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Breaking: ‘CNNVR’ Available Now on Rift
Oculus Blog
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Posted by Oculus VR
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March 15, 2018
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When CNN launched in 1980, the idea of a 24-hour news network was unheard of. People could hardly fathom the concept of constant coverage, and now, in the internet age, we find it hard to imagine life without it. Thanks to VR, reporters can take us with them, on the ground and inside the story—letting us connect with the headlines, interact with content, and understand the full gravity of events both near and far. Today, we’re excited to announce that CNNVR is now optimized for Rift and available on the Oculus Store!

We sat down with CNN VP and CNNVR Executive Producer Jason Farkas to talk about the app and the future of immersive journalism.

How and why did CNN first get involved in 360° journalism? What motivated you to bring these stories into VR?

Jason Farkas: My first experience using VR was a few years back at SXSW. It was an early Google Cardboard demo showing Studio 8H at Rockefeller Center during a taping of Saturday Night Live. I was immediately struck by VR’s power to make me feel transported—not least because my very first job was working as an NBC Page at SNL—so this experience literally took me 10 years into my own past. At that moment, the technology’s potential for journalism seemed obvious and a few months later, CNN broke into VR at a 2015 Presidential Debate, pioneering the first-ever live news event in virtual reality.

Since then, we’ve taken viewers to the front lines of Aleppo and Mosul, inside reclusive North Korea, on a journey to relocate hundreds of African elephants, and over glaciers and under coral reefs to show the impact of global warming. We’ve taken viewers on the ride of a lifetime in Formula-E racecars, Airforce F-16s, running with the bulls in Pamplona, and skydiving with the US Army. We’ve used VR to show the true scale of natural disasters, including the hurricanes in the Florida Keys, wildfires in California, and an earthquake in Italy. We’ve even transported our audiences in real-time to witness the wonder of a total eclipse in seven locations across America—a moment that became the most-watched live VR event in history.

The immersive impact of 360° video is undeniable, and it’s a part of how CNN journalists take you inside stories every day.

Who would you identify as your target demographic? Why is VR a compelling way for you to reach your audience?

JF: All journalists have a single goal: to help their readers and viewers feel and understand the story they are trying to tell. By creating “presence,” virtual reality can deepen that understanding in a way no other medium can. Our target audience is anyone who’s looking to experience the news with an added dimension—and truly pay witness to the events shaping our world.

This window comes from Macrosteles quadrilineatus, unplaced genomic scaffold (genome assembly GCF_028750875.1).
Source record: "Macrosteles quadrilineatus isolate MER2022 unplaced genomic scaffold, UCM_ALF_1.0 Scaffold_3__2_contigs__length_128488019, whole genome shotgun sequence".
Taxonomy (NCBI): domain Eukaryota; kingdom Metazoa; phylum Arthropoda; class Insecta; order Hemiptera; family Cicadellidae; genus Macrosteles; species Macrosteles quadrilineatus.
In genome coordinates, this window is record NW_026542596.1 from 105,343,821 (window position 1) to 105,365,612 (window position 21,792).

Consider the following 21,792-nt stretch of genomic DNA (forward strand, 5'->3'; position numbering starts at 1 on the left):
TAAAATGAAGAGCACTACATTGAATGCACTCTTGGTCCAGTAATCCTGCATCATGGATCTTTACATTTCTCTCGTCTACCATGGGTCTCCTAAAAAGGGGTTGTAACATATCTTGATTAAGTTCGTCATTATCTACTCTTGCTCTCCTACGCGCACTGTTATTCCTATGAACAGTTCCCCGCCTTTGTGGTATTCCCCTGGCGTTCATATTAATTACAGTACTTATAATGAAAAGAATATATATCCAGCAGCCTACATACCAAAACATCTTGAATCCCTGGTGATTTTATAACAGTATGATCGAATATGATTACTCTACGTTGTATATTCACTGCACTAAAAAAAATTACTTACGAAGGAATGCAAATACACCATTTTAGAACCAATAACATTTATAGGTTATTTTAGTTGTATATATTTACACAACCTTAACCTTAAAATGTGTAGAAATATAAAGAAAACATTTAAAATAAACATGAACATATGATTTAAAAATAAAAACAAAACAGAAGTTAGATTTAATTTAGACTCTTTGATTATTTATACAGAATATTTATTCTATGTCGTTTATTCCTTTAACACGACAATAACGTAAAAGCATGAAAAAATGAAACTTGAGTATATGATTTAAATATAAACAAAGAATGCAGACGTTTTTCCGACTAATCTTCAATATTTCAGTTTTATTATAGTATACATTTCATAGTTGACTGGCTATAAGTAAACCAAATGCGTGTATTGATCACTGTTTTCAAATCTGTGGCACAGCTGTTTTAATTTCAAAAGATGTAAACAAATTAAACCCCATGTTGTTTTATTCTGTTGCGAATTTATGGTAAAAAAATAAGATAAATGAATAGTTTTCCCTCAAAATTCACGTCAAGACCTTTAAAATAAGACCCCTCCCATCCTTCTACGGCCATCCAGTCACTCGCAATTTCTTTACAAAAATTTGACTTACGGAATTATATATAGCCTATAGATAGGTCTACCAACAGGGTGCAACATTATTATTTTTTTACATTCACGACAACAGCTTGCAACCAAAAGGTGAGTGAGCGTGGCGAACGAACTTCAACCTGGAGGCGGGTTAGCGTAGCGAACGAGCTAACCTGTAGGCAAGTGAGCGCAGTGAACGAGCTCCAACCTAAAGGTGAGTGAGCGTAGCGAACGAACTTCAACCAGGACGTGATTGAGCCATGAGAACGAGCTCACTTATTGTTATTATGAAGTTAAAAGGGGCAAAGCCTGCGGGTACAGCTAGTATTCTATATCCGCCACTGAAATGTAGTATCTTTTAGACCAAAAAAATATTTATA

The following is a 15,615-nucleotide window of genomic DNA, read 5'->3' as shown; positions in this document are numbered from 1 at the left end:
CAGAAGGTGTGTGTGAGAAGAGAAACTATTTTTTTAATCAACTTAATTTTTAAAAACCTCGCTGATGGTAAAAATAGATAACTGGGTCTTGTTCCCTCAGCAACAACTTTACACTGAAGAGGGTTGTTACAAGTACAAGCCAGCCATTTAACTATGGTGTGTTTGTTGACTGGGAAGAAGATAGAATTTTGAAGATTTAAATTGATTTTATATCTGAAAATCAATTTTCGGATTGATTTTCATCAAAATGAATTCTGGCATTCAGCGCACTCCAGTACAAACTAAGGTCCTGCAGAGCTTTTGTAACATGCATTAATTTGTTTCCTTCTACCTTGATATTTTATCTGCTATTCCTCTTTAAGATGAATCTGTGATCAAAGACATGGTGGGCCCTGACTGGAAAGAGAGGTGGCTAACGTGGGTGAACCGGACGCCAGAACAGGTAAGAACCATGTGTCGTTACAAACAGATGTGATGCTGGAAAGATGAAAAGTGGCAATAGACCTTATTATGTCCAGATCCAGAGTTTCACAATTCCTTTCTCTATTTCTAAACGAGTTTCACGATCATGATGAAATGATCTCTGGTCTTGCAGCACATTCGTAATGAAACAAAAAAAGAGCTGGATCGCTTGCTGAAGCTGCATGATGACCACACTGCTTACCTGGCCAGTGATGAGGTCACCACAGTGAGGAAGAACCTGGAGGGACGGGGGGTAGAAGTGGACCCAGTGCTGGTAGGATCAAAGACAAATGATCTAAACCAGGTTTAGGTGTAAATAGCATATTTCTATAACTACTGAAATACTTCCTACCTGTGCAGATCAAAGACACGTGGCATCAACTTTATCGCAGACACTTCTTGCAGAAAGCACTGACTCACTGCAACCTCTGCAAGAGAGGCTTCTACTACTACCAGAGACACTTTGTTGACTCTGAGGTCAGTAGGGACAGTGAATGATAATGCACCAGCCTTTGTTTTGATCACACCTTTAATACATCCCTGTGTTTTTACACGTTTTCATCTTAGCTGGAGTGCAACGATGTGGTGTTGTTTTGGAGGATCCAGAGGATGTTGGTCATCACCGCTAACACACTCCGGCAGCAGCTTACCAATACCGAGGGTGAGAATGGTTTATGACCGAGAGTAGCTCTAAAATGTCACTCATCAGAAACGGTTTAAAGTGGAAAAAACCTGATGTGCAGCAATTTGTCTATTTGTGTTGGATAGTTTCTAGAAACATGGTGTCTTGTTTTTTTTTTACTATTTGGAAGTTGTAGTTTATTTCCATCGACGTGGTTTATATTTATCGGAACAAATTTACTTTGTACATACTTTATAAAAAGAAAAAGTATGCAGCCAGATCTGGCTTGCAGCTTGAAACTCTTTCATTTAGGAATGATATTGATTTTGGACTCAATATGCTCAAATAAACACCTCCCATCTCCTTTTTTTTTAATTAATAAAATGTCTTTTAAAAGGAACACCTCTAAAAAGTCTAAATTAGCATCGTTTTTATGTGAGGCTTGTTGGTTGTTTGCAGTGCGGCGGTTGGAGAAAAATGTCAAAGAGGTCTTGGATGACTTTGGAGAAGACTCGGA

In summary: We’re looking for news junkies with a sense of adventure.

How does CNNVR differentiate itself from other news-related VR apps currently available?

JF: One problem we observed with other virtual reality news apps is that they become static galleries of 360° video content that only change when a new VR story is added. We wanted our experience to feel like an active newsroom, responsive to what was happening that minute. So in addition to our 360° stories, we included other types of breaking content: an updated feed of 2D CNN digital videos that refresh throughout the day, urgent alerts from CNN’s Twitter accounts, and the CNN live news ticker built into the environment. You are at the controls of a living environment that is changing constantly.

How many experiences will be included at launch? At what sort of cadence do you anticipate rolling out new content moving forward?

JF: We’ll launch with over 100 virtual reality videos that take you to more than 75 countries, adding new 360° stories every week. And thanks to the live elements described above, every time you open the app, you’re getting a new experience with the latest news.

If people take away one thing from the experience of CNNVR, what do you hope it would be and why?

JF: I would love for them to feel more connected to a story because they experienced the journey in virtual reality—to walk away with the sense they’ve lived the news, not just watched it on a screen.

What best practices would you point to for the relatively new field of VR journalism?

JF: Choose stories where understanding the environment is key to understanding the story. Pick camera positions where the viewer is in the center of the action, but also given cues on where to focus their attention. Don’t be afraid to move the camera, but take the time to carefully stabilize your footage to maximize comfort.

How do you think VR and AR will affect the nature of journalism moving forward?

JF: I think we’re just scratching the surface of the power of AR and VR in all aspects of life, not just journalism. But past is prologue: in journalism, the written word was enhanced by the photograph; the photograph was enhanced by film and video; video was enhanced by social distribution. VR/AR is another step forward in magnifying the realism of the news. As the medium matures, it will bring viewers a more vivid, memorable, and impactful understanding of the world we live in.

We believe in telling all shades of stories in VR, from witnessing the realities of war, to accessing the world’s rarest places, to experiencing the wonders of flight. Like any medium, VR has the power to create intense emotions; we’re committed to exploring its range by telling diverse stories.

Thanks for sharing your thoughts, Jason. We’re excited to see where CNN takes us next.

Step inside the newsroom with CNNVR on Rift today.

— The Oculus Team